Traveling to Kenya in 2024 seemed poised to become easier when the government announced that tourists would no longer require a visa. However, a closer look at the details revealed a twist.
While many international visitors would no longer need to purchase a visa, they must now pay $34 for an Electronic Travel Authorization (ETA), including citizens of some countries that previously enjoyed free entry.
This move has sparked backlash, with social media users expressing their frustration, and some in the travel industry warning that it could adversely affect tourism at a time when Kenya is trying to attract more visitors.
Under the new policy, travelers must apply online at least three days before their trip and pay the $34 as a processing fee.
Kenyan President William Ruto has advocated for a borderless Africa, encouraging countries to eliminate visas and promote the free movement of people and goods across the continent. However, since the ETA policy took effect in early January, many have taken to social media to argue that it does the opposite.
Jones Ntaukira, a frequent business traveler from Malawi, expressed his surprise at the change, calling it “hectic.” He emphasized that the new rules are an unwelcome obstacle, especially for travelers who frequently visit Nairobi on short notice.
Rules Adjustment for Children
Some travelers are also concerned about new requirements for children. Previously, children under 16 from several countries didn’t have to pay for a visa.
Kenya’s tourism board aims to attract 5.5 million annual visitors in the next four years, but critics of the new policy are questioning its potential impact on arrivals.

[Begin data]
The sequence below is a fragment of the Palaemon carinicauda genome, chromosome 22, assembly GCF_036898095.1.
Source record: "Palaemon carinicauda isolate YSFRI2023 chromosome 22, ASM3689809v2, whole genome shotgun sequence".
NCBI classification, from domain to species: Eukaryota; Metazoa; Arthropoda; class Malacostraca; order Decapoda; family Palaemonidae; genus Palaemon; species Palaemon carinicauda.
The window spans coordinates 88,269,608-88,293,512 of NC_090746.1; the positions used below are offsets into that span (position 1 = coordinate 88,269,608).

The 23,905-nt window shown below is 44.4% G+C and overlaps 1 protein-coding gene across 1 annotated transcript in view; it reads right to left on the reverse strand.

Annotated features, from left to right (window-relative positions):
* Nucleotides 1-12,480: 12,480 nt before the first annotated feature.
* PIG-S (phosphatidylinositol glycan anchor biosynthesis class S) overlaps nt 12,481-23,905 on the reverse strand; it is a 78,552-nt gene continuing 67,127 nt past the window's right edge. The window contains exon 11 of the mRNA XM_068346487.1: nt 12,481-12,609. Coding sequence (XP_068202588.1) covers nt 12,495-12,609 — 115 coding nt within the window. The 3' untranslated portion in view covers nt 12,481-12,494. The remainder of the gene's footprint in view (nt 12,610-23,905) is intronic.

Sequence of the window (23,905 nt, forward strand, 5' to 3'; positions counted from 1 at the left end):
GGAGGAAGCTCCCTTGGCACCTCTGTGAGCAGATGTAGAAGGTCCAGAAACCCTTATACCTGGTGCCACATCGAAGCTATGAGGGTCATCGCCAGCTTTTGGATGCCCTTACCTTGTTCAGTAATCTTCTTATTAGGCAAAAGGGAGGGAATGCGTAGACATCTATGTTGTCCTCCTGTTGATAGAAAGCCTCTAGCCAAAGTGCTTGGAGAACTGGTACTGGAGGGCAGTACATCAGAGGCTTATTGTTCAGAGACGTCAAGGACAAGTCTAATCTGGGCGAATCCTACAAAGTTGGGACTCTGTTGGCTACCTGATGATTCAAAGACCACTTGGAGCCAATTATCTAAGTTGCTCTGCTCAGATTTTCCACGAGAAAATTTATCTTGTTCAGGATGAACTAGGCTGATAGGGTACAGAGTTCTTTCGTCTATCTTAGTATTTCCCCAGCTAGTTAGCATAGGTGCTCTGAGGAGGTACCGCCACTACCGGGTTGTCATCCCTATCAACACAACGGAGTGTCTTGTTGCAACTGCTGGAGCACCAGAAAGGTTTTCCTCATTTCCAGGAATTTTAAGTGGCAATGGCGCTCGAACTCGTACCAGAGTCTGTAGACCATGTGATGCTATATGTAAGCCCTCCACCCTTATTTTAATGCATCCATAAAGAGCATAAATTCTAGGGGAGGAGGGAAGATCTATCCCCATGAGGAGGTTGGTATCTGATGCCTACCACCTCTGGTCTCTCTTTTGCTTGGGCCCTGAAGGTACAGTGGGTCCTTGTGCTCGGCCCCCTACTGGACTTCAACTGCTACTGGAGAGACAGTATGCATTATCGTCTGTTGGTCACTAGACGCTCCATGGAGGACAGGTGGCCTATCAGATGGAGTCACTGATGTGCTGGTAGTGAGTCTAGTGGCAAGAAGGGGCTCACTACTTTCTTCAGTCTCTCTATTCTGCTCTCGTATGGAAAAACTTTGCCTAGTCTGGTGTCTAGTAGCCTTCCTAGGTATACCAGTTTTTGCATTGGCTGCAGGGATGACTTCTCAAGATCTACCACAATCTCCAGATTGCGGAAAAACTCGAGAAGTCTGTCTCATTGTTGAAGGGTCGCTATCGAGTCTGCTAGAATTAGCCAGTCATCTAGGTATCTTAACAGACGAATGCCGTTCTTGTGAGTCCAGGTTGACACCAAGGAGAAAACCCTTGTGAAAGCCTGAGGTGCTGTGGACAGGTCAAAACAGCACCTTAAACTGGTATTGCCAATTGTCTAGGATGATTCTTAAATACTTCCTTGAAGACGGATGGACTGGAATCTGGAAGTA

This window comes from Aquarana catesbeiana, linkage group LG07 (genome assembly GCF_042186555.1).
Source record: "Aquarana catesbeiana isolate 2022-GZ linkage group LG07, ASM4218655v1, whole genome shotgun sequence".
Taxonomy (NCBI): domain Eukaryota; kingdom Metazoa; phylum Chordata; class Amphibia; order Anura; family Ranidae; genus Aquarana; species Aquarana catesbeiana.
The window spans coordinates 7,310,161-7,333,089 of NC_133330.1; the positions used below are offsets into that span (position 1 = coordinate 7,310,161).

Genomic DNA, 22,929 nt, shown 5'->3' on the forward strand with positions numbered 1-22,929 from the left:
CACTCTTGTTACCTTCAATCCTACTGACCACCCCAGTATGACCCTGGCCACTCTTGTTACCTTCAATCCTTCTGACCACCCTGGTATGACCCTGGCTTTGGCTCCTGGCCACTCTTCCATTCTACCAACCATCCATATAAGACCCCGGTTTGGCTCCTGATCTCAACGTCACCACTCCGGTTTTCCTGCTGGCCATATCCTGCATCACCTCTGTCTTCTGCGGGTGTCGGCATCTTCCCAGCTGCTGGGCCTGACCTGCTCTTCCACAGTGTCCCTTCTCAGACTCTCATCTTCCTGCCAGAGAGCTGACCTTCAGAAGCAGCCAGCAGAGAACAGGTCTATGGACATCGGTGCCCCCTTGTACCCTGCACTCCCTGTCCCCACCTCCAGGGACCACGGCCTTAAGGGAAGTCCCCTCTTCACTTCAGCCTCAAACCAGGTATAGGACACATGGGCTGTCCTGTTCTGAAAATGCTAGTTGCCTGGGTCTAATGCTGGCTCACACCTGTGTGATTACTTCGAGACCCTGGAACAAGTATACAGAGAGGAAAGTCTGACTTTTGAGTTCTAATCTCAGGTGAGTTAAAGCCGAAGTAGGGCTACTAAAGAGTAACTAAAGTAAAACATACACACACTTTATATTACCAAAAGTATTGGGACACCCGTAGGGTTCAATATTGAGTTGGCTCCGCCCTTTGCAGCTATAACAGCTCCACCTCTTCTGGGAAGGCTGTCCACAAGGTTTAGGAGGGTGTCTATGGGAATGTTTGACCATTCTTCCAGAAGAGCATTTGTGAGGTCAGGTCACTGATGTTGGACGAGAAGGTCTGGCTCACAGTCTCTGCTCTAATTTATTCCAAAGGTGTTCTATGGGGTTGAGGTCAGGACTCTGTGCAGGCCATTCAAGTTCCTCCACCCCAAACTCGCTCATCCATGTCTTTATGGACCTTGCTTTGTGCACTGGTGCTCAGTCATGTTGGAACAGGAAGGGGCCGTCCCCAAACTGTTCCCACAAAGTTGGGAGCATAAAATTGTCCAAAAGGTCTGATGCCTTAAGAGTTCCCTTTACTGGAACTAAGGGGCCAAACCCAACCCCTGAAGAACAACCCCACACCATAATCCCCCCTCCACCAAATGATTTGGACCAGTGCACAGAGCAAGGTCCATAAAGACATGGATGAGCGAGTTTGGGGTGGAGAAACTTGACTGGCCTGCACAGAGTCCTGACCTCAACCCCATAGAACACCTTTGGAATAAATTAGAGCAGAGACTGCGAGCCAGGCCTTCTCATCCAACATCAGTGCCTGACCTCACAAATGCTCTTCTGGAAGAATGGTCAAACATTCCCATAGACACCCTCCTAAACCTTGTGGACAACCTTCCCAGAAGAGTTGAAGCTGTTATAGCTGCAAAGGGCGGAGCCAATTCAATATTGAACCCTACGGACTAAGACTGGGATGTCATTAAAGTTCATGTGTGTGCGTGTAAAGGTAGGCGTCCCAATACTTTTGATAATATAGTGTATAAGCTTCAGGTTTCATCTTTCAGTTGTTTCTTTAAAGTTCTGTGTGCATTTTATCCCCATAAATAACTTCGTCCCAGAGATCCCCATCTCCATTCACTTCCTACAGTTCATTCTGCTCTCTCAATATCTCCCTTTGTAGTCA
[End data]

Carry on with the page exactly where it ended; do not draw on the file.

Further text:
Despite the Kenyan authorities’ assertion that the ETA is a step forward for the country, some believe that it represents one of the harshest visa regimes in Africa and could negatively affect Kenyan tourism in the long term.
Enhanced fairness, speed, and reliability
There are also concerns that the new system may lead to reciprocal visa requirements for Kenyan travelers by countries that currently offer them unrestricted access.
Kenyan authorities argue that the ETA will create a fairer, faster, and more reliable system while addressing security and strategic interests. Citizens of countries in the East African Community (EAC) regional bloc, who are exempt from ETA for the next six months, may soon be required to apply to travel to Kenya.
Muthuri Kinyamu, co-founder of Kenyan tour operator Turnup.Travel, believes that while the rollout of the new measures initially caused confusion, the overall spirit is to make Kenya an open and accessible destination by standardizing rates. The full effects on travel to Kenya and visitor arrivals are yet to be seen.